Sew the corners down, stitching a line parallel to the folded edge. This creates the casing. Make sure your casing is wide enough to accommodate two widths of your ribbon/cording/narrow lace.

11corners-sewn1.jpg

The stitching line is barely visible, which is a good thing πŸ™‚

 

11corners-sewn2.jpg

6. Insert ribbon into the casings. (I use a large knitter’s sewing needle, but anything goes).
Once the first length of ribbon/cording is threaded through the casings, make a knot to close it. To determine the length, just make sure it lies flat around the (still open) bourse.

12first-ribbon-threaded.jpg

Starting from the other side, thread the second length of ribbon/cording through the casings.

13both-ribbons-threaded-and-knotted.jpg

All you need to do now is to pull the ribbons in order to gather up the edges and close the bourse.

17.jpg 14-bbourse-closed.jpg

Optional: You may sew a button to each corner of the bourse, if desired.

16button1.jpg

In my case I only sewed one button on to show you, but removed it afterwards. This particular bourse is small, and I felt the buttons would overload it.

Et voilΓ  !
Now you have a cute little bourse, to give or to keep πŸ™‚

I hope this was clear. If not, please feel free to ask any question by posting in the comments. Again, there is never anything such as a dumb question. Ask me how I know – I’m a teacher! πŸ˜‰

Also, if you make a bourse, please post a picture to the blog for everyone to enjoy πŸ™‚

Have fun everyone! Happy bourse-ing πŸ˜‰

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Bourse class – materials list

Hi everyone!

We shall be having a bourse class weekend on May 19-20.

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Here’s a list of what you’ll need to make a bourse:

Materials:

  • stitched piece: you need a square design to make a bourse, and you’ll (obviously) need to cut the linen into a square, leaving a generous margin around the design. My design was 9.2 cm square (3″ 3/4) and I added a 5-cm (2″) margin, PLUS a seam allowance. For a larger design, you will probably want a larger margin. To determine the width of your margin, just keep this in mind: the stitched piece shall form the bottom of the bourse, and the margins form the sides of the bourse. Do not forget to add seam allowances! (I use 1-cm allowances for small projects)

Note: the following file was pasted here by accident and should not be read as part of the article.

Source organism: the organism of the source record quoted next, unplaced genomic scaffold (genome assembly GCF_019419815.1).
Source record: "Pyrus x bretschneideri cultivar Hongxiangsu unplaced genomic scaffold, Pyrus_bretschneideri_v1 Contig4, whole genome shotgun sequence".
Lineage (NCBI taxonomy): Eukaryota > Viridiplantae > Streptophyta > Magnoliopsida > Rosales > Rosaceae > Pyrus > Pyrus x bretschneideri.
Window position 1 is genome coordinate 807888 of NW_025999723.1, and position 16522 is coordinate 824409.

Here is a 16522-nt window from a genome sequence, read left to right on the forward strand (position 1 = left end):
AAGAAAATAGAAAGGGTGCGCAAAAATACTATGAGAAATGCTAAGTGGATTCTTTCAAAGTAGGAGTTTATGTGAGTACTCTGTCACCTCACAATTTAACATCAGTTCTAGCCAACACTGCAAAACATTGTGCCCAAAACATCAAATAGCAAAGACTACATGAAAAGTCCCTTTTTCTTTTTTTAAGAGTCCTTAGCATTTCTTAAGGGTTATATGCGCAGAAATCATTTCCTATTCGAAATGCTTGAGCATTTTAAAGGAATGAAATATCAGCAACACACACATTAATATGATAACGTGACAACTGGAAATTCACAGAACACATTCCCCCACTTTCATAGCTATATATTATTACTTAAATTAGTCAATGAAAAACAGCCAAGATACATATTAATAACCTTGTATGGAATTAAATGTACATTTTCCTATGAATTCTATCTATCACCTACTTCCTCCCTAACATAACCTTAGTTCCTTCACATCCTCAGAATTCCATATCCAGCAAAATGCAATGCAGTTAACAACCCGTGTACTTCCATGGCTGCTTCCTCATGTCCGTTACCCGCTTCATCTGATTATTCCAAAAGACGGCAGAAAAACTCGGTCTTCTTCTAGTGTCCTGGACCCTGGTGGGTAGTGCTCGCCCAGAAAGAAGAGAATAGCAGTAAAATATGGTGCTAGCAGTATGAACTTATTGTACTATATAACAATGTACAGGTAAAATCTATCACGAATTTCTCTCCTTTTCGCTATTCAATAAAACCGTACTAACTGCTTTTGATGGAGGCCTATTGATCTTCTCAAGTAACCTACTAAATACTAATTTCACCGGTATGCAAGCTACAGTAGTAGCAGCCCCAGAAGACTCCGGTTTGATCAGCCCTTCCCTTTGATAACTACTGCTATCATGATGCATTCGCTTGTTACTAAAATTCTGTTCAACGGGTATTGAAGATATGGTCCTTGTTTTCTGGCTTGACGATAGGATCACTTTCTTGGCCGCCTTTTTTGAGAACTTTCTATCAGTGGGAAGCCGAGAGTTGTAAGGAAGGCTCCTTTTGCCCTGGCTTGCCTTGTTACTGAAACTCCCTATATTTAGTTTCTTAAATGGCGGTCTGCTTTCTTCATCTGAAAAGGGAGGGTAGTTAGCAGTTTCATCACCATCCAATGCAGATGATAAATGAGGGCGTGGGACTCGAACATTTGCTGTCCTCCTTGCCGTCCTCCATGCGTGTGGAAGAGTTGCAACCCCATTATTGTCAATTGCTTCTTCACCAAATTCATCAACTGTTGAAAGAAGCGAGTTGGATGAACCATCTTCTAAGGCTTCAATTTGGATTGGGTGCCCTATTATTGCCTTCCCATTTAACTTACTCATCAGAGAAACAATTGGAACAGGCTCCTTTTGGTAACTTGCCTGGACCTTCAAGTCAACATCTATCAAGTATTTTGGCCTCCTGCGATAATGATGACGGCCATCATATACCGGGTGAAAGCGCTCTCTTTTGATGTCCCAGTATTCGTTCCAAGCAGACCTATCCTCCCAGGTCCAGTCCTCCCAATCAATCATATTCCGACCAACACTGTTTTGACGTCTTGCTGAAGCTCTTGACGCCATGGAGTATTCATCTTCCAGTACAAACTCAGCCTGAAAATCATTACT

• fabric square of the same size – I tend to cut mine slightly larger: better be safe than sorry, right? πŸ˜‰
  • ribbon, narrow lace or cording (length will depend on your bourses’s size)
  • (optional) four buttons
  • sewing thread that matches the linen

Tools:

  • ruler or measurer’s tape
  • scissors
  • (optional) pinking shears
  • pins
  • seam ripper or small pointed scissors
  • chopstick or whatnot to turn your work inside out and make crisp corners
  • hand-sewing needle

Bourse material list

(only the essentials are featured in the picture)

This is a very easy project, and while a sewing machine will make your work go quicker, you can absolutely do this by hand. Your work will even be more accurate if you sew it by hand – and it won’t take that long, I promise. πŸ™‚

Anyone can do this project – it is ridiculously easy!

Please feel free to ask if you have any question. We all know there is no such thing as a dumb question πŸ˜‰

IsabelleΒ